Dentist - Northfield
2011 Jefferson Road
Northfield, MN 55057
507-645-9543

507-645-5612 fax

Archive:

Tags

Posts for: September, 2020

WhatsThatonYourTeethNickJonasHowtoAvoidaSimilarSmileOops

Think no one is looking at your smile when you’re out in public? Nick Jonas’ recent experience might convince you otherwise. While the Jonas Brothers were performing during the 2020 Grammys, fans watching on television picked up on some dark matter between his teeth.

To say Twitter lit up is an understatement. For many, it was that thing you couldn’t unsee: Forget the performance, what was that between his teeth? Jonas later fessed up by tweeting, “…At least you all know I eat my greens.”

We’re sure Nick and his brothers take care of their teeth, as most any high-profile entertainer would. You can probably attribute his dental faux pas to trying to squeeze in some nourishment during a rushed performance schedule.

Still, the Grammy incident (Spinachgate?) shows that people do notice when your teeth aren’t as clean as they should be. To avoid that embarrassment, here are some handy tips for keeping your teeth looking their best while you’re on the go.

Start with a clean mouth. You’re more apt to collect food debris during the day if you have built-up plaque on your teeth. This sticky bacterial biofilm attracts new food particles like a magnet. Remove plaque by thoroughly brushing and flossing before you head out the door.

Rinse after eating. Although your saliva helps clear leftover food from your mouth, it may not adequately flush away all the debris. You can assist this process by swishing and rinsing with clean water after a meal.

Keep a little floss handy. Even after rinsing, stubborn bits of food can remain lodged between teeth. So just in case, keep a small bit of emergency floss (or a floss pick) in your purse or wallet to remove any debris you see or feel between your teeth.

Watch what you eat. Some foods—like popcorn, sticky snacks or fibrous vegetables—are notorious for sticking in teeth. Try to avoid eating these foods right before a public appearance where your smile may be critical.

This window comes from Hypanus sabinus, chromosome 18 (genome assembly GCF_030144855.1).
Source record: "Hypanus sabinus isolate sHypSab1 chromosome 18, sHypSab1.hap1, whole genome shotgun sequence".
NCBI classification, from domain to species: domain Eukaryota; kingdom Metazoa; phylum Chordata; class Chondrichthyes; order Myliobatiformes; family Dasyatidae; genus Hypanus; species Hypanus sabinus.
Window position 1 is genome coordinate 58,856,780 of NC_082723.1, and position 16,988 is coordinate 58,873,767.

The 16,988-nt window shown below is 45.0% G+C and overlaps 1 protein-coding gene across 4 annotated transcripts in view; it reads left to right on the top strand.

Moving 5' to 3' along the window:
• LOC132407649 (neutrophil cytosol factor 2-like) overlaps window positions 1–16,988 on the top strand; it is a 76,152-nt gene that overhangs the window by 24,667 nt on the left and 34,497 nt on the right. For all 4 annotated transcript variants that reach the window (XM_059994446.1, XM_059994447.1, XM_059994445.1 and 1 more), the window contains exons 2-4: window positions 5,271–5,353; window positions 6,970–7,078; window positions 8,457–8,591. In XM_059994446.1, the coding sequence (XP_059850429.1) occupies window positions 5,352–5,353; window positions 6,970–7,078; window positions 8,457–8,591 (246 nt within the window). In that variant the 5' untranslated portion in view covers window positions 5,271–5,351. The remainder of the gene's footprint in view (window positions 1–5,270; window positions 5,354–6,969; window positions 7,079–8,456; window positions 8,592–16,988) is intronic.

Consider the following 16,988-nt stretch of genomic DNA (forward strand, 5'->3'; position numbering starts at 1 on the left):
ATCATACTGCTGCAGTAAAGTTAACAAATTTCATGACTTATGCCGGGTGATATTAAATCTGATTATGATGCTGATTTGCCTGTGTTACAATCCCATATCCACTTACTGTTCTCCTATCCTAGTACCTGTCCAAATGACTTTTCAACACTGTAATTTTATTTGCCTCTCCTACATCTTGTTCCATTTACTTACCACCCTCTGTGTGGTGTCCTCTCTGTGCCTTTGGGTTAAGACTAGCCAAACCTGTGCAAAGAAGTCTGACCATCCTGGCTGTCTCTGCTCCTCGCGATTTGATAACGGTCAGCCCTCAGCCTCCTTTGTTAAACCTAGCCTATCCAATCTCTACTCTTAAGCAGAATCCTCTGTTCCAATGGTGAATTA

And here’s an added bonus: Not only will these tips help keep your smile attractive on the go, they’ll also help keep it healthy. Rinsing with water, for example, helps lower your mouth’s acid level after eating, a prime factor in tooth decay. And flossing, both as a regular practice and for occasional stuck food, decreases plaque and subsequently your risk of tooth decay and gum disease.

Remember, a healthy mouth is the starting place for a beautiful smile. Keep it that way with dedicated hygiene habits at home or on the go.

If you would like more information on tips for better oral hygiene, please contact us or schedule a consultation. To learn more, read the Dear Doctor magazine article “Daily Oral Hygiene.”


By Heritage Dental Care
September 16, 2020
Category: Dental Procedures
Tags: dental exam  
GetYourTeethExaminedifYouHaveFrequentSinusInfections

Each year millions of people endure repeated episodes of congestion, coughing and headaches, all the miseries that come with a sinus infection. Although it seems like all the action is occurring around the nose and upper face, the actual cause could be emanating from somewhere else—your teeth.

It can all begin with decay forming a small cavity in one of the upper back teeth. If it isn't caught and treated early, the decay can spread into the tooth pulp and root canals, tiny passageways to the root and bone. This may or may not cause a severe toothache or sensitivity as the tooth's nerves respond to the infection. These nerves, though, most often eventually die and the pain, if present, will subside—but not the infection.